How Hurricanes Sweep Up Housing Markets: Evidence from Florida
A journal article examining the impact of hurricanes on housing markets and population turnover, finding that market responses to natural disasters can lead to uneven and lasting demographic changes in affected communities
This paper studies the impact of hurricanes on housing markets and population turnover using microdata from Florida during 2000–2016. We find that hurricanes cause a temporary increase in home prices and a concurrent decrease in transactions, which together imply a negative transitory shock to the housing supply. Using mortgage application data, we find that incoming homeowners in this period have higher incomes, leading to an overall shift toward wealthier groups. Our findings suggest that market responses to natural disasters can lead to uneven and lasting demographic changes in affected communities, even with a full recovery in physical capital.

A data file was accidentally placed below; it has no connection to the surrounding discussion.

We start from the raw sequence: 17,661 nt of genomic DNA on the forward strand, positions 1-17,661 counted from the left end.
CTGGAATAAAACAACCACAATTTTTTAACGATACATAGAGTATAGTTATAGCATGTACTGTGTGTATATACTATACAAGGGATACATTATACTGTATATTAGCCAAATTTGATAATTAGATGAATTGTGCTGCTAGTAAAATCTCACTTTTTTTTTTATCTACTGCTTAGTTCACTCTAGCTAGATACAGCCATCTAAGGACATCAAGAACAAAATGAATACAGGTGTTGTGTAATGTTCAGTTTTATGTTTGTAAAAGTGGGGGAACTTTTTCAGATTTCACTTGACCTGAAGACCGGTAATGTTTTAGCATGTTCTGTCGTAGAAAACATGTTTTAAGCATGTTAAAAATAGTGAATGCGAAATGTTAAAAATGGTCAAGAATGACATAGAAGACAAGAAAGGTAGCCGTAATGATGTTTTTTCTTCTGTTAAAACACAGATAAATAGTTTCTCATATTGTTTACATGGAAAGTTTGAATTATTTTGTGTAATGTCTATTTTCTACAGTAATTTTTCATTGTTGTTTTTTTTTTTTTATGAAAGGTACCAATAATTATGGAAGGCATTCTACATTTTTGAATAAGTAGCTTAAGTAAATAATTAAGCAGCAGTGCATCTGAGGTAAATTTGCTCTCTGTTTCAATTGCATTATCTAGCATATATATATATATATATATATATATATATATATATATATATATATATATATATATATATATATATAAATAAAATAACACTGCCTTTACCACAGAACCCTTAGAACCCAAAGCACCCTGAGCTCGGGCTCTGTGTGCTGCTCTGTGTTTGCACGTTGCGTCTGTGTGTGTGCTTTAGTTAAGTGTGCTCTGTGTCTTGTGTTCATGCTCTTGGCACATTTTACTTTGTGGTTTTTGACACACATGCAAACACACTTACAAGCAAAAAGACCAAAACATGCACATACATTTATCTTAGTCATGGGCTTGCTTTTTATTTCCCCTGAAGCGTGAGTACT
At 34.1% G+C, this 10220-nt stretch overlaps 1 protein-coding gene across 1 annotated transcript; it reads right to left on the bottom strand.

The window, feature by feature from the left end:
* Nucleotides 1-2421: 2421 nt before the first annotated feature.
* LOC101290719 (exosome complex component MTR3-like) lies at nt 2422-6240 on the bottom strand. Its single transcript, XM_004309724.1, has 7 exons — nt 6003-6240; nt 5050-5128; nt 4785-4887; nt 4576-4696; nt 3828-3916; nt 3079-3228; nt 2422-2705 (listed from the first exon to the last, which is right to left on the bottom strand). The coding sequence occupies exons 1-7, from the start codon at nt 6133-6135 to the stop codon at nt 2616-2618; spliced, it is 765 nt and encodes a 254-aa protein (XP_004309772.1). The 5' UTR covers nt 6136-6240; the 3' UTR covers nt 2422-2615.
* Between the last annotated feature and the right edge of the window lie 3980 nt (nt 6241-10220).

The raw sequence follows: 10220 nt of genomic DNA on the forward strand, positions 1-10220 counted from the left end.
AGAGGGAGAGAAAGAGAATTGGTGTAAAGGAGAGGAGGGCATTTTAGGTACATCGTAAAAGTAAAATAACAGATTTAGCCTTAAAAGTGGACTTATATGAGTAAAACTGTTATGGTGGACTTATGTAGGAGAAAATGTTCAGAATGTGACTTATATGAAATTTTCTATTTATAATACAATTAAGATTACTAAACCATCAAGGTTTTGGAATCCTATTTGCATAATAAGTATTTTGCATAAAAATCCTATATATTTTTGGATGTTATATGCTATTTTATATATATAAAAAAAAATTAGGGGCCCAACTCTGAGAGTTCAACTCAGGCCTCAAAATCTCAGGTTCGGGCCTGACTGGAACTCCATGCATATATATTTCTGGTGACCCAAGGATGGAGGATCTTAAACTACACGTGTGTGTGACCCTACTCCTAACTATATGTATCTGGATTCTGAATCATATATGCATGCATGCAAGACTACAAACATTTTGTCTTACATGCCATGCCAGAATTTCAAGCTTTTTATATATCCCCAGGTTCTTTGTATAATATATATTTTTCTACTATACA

Government Accountability Office
Press Release — Jan 4, 2023
After Hurricanes, Florida Neighborhoods See Steady Housing Demand, Wealthier Residents
A new peer-reviewed study finds that, between 2000 and 2016, communities hit by hurricanes see no long-term change in housing demand—but that wealthier residents move in in the years immediately following a storm.
On the Issues — Feb 23, 2024
On the Issues: Housing Policy, Dam Removals, and More
A biweekly newsletter connecting global current events, pressing climate and energy policy news, and economics research from RFF scholars. This week: housing policy, dam removals, and more.
Environmental Justice Series — Mar 6, 2024
Environmental Justice: Taking Stock of Justice40
A virtual event exploring the implementation of Justice40, the US federal government's largest environmental justice initiative